All sorts of trees have often soared evocatively from readers’ memories and reminiscences recounted on this page – a towering oak at the bottom of a garden, nature’s complimentary climbing frame that offered many hours of childhood fun to a little Belfast girl in the 1960s; a spreading chestnut tree in Tyrone, planted by twin-brother evacuees from Belfast on the day WWII ended; a forest glade near the boyhood home of an Ulster painter, the source of countless trees framed in art exhibitions around the world. All of these trees were firmly and warmly rooted in the memories of those who encountered them, but rag trees, adorned with pieces of cloth, paper, or clothing, have a curious and distinctive plot in life’s enigmatic arboretum. “A rag tree is a diary of all the people who’ve put their requests and memories on a tree,” explained County Down artist and craftsman Gerry Murphy. Mr Murphy sent me three photos of his rag trees, an olive tree in Spain, a hawthorn in America, and an unspecified bush in India. The custom of hanging rags on trees was particularly strong among Ireland’s travelling community, but it’s still to be found in many parts of the world today. “It’s where Christianity is overlapped with pagan tradition,” Gerry told me. Usually the rags are placed on trees by people who believe that if a piece of clothing from someone who is ill, or who has a problem of any kind, is hung from the tree, the problem or illness will disappear as the rag rots away. “They transferred an ailment,” explained Gerry, “they hung it on a tree.” And all sorts of people are still doing it! Sometimes the rag represents a wish or aspiration which will come to pass as the rag rots. Sometimes it’s a memory to be cherished. Gerry Murphy’s rag trees illustrate a variety of personal experiences. Most poignantly, he has a tree in Glencoe, Scotland, decorated and dedicated in memory of his two brothers who died several years ago in a tragic mountaineering accident.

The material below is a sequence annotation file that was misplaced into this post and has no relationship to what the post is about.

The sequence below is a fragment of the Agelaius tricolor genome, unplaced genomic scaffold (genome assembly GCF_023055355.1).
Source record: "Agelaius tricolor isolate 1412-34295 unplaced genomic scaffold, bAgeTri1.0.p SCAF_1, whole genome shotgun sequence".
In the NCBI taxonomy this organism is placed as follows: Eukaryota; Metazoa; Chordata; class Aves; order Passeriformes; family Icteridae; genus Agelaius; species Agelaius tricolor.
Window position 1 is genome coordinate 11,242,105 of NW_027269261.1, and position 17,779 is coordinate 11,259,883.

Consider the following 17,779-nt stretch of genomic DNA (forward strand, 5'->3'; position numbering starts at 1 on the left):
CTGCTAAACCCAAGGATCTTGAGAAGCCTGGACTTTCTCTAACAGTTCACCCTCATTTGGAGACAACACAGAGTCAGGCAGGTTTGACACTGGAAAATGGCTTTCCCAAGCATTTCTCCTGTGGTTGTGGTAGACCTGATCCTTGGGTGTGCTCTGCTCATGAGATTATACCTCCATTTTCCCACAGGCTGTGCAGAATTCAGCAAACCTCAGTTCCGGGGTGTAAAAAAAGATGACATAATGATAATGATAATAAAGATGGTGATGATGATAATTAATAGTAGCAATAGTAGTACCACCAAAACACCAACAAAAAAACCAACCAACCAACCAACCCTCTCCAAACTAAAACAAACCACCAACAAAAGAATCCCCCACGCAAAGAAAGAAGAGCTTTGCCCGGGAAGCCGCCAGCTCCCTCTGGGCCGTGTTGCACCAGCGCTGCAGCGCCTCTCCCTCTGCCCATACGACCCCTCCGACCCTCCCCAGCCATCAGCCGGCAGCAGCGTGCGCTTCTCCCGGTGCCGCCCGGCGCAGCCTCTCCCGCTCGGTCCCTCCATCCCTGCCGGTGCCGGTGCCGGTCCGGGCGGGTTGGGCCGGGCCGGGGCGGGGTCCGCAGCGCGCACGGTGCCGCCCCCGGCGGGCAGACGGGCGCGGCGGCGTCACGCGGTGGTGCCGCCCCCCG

He adorned his inaugural rag tree with pieces of linen in 2004 while on a course of study with the Fundacion Valparaiso, a charitable art community based in Mohaja, Southern Spain. Every linen rag on the olive tree represents a vivid memory of each day, such as a little cat, painted in black graffiti, which Gerry discovered in an ancient Roman stone water cistern on top of the hill behind the tree. In 2006 he visited the Ucross Foundation, another arts community in Wycoming, USA, and while cycling through the high, desolate, parched grasslands he discovered a gnarled hawthorn bush. “How perfect,” Gerry thought, “all Irish rag trees are hawthorn!” He decorated it with a “diary of images from the landscape” printed on linen rags – one of them a discarded, long-defunct tractor, an epitaph to mechanisation in the middle of nowhere. Two years later, in 2008, whilst working and lecturing at the Sanskriti art foundation on the outskirts of Delhi, he recycled some of India’s indigenous materials and decorated a tree with 21 multi-coloured rectangles of silk and paper, infused with resin, attached with sisal twine to a garden bush. “They’re meant to look like luggage tags,” quipped Gerry, “though you’d be amazed at some of the things I’ve seen attached to rag trees!” He has encountered everything from empty cigarette packets to crutches hanging from their branches. Gerry is currently preparing an exhibit that’s been accepted for the annual RUA exhibition in Belfast, and he is very keen to develop his work with rag trees. I wondered if he’s ever been back to visit his trees. The answer was no. “I think the Wycoming tree and its linen rags have probably been eaten by now,” laughed Gerry retrospectively, “by gophers or wild deer! It’s very dry up there, and there’s not a lot of forage for them.” Since talking to him, I’ve been inspired to think about a Roamer rag tree, with pages of readers’ memories and reminiscences hung on every branch. But it would need to quite big tree as Wednesday’s page is my 250th. The gophers and wild deer could have a right royal banquet!Words by The Roamer (CW gathers no moss)